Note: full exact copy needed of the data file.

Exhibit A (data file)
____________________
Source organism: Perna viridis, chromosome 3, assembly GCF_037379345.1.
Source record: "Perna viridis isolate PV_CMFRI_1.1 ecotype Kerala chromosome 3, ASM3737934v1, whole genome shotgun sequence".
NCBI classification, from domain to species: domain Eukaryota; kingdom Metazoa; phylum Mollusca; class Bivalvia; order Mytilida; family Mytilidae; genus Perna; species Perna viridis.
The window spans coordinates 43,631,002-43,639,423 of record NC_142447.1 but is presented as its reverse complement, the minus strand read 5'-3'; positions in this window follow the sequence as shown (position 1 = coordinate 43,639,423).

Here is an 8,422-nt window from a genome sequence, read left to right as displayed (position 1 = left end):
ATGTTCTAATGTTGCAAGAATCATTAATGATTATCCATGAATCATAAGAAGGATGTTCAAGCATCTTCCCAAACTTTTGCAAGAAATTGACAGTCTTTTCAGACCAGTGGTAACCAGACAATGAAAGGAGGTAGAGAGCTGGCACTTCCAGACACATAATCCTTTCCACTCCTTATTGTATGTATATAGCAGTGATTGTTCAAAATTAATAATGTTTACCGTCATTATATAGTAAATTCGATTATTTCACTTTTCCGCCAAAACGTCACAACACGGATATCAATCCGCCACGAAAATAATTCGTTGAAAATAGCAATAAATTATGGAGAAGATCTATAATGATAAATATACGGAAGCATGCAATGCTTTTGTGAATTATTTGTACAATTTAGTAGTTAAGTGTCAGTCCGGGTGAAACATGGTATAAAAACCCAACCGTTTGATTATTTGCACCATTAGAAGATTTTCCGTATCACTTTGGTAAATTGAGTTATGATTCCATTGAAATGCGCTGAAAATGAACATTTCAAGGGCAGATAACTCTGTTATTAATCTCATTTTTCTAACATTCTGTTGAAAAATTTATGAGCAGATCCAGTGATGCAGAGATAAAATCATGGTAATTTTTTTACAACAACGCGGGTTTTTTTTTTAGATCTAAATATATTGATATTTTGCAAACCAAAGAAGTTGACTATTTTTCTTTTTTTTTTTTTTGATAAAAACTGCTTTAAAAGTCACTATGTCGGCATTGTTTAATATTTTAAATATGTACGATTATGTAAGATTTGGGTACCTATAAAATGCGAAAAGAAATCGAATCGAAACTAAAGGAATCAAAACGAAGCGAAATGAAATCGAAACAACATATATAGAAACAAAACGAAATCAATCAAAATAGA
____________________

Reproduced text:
Source organism: Perna viridis, chromosome 3, assembly GCF_037379345.1.
Source record: "Perna viridis isolate PV_CMFRI_1.1 ecotype Kerala chromosome 3, ASM3737934v1, whole genome shotgun sequence".
NCBI classification, from domain to species: domain Eukaryota; kingdom Metazoa; phylum Mollusca; class Bivalvia; order Mytilida; family Mytilidae; genus Perna; species Perna viridis.
The window spans coordinates 43,631,002-43,639,423 of record NC_142447.1 but is presented as its reverse complement, the minus strand read 5'-3'; positions in this window follow the sequence as shown (position 1 = coordinate 43,639,423).

Here is an 8,422-nt window from a genome sequence, read left to right as displayed (position 1 = left end):
ATGTTCTAATGTTGCAAGAATCATTAATGATTATCCATGAATCATAAGAAGGATGTTCAAGCATCTTCCCAAACTTTTGCAAGAAATTGACAGTCTTTTCAGACCAGTGGTAACCAGACAATGAAAGGAGGTAGAGAGCTGGCACTTCCAGACACATAATCCTTTCCACTCCTTATTGTATGTATATAGCAGTGATTGTTCAAAATTAATAATGTTTACCGTCATTATATAGTAAATTCGATTATTTCACTTTTCCGCCAAAACGTCACAACACGGATATCAATCCGCCACGAAAATAATTCGTTGAAAATAGCAATAAATTATGGAGAAGATCTATAATGATAAATATACGGAAGCATGCAATGCTTTTGTGAATTATTTGTACAATTTAGTAGTTAAGTGTCAGTCCGGGTGAAACATGGTATAAAAACCCAACCGTTTGATTATTTGCACCATTAGAAGATTTTCCGTATCACTTTGGTAAATTGAGTTATGATTCCATTGAAATGCGCTGAAAATGAACATTTCAAGGGCAGATAACTCTGTTATTAATCTCATTTTTCTAACATTCTGTTGAAAAATTTATGAGCAGATCCAGTGATGCAGAGATAAAATCATGGTAATTTTTTTACAACAACGCGGGTTTTTTTTTTAGATCTAAATATATTGATATTTTGCAAACCAAAGAAGTTGACTATTTTTCTTTTTTTTTTTTTTGATAAAAACTGCTTTAAAAGTCACTATGTCGGCATTGTTTAATATTTTAAATATGTACGATTATGTAAGATTTGGGTACCTATAAAATGCGAAAAGAAATCGAATCGAAACTAAAGGAATCAAAACGAAGCGAAATGAAATCGAAACAACATATATAGAAACAAAACGAAATCAATCAAAATAGA